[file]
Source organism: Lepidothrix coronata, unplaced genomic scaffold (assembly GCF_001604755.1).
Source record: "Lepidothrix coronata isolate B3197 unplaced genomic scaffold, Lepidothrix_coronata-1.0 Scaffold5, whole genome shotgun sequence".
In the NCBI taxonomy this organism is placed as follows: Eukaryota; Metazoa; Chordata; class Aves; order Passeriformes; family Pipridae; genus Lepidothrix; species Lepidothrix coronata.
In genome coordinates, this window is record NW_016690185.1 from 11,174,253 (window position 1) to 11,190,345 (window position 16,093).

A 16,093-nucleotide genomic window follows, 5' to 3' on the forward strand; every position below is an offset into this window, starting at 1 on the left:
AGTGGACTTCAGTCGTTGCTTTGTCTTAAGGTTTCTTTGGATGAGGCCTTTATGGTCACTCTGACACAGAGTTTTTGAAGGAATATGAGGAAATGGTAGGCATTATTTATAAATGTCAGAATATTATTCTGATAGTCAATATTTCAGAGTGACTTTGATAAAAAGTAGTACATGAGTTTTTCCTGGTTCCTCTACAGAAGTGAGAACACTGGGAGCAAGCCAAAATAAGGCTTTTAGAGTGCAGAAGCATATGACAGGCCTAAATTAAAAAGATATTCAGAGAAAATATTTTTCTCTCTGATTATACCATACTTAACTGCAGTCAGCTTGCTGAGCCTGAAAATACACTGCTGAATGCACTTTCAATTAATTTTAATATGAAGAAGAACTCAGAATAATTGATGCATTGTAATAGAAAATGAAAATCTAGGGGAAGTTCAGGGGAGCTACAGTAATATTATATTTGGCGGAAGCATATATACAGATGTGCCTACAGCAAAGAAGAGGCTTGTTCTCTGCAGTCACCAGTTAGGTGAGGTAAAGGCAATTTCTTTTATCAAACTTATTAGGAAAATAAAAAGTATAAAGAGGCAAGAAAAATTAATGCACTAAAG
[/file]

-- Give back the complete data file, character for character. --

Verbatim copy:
Source organism: Lepidothrix coronata, unplaced genomic scaffold (assembly GCF_001604755.1).
Source record: "Lepidothrix coronata isolate B3197 unplaced genomic scaffold, Lepidothrix_coronata-1.0 Scaffold5, whole genome shotgun sequence".
In the NCBI taxonomy this organism is placed as follows: Eukaryota; Metazoa; Chordata; class Aves; order Passeriformes; family Pipridae; genus Lepidothrix; species Lepidothrix coronata.
In genome coordinates, this window is record NW_016690185.1 from 11,174,253 (window position 1) to 11,190,345 (window position 16,093).

A 16,093-nucleotide genomic window follows, 5' to 3' on the forward strand; every position below is an offset into this window, starting at 1 on the left:
AGTGGACTTCAGTCGTTGCTTTGTCTTAAGGTTTCTTTGGATGAGGCCTTTATGGTCACTCTGACACAGAGTTTTTGAAGGAATATGAGGAAATGGTAGGCATTATTTATAAATGTCAGAATATTATTCTGATAGTCAATATTTCAGAGTGACTTTGATAAAAAGTAGTACATGAGTTTTTCCTGGTTCCTCTACAGAAGTGAGAACACTGGGAGCAAGCCAAAATAAGGCTTTTAGAGTGCAGAAGCATATGACAGGCCTAAATTAAAAAGATATTCAGAGAAAATATTTTTCTCTCTGATTATACCATACTTAACTGCAGTCAGCTTGCTGAGCCTGAAAATACACTGCTGAATGCACTTTCAATTAATTTTAATATGAAGAAGAACTCAGAATAATTGATGCATTGTAATAGAAAATGAAAATCTAGGGGAAGTTCAGGGGAGCTACAGTAATATTATATTTGGCGGAAGCATATATACAGATGTGCCTACAGCAAAGAAGAGGCTTGTTCTCTGCAGTCACCAGTTAGGTGAGGTAAAGGCAATTTCTTTTATCAAACTTATTAGGAAAATAAAAAGTATAAAGAGGCAAGAAAAATTAATGCACTAAAG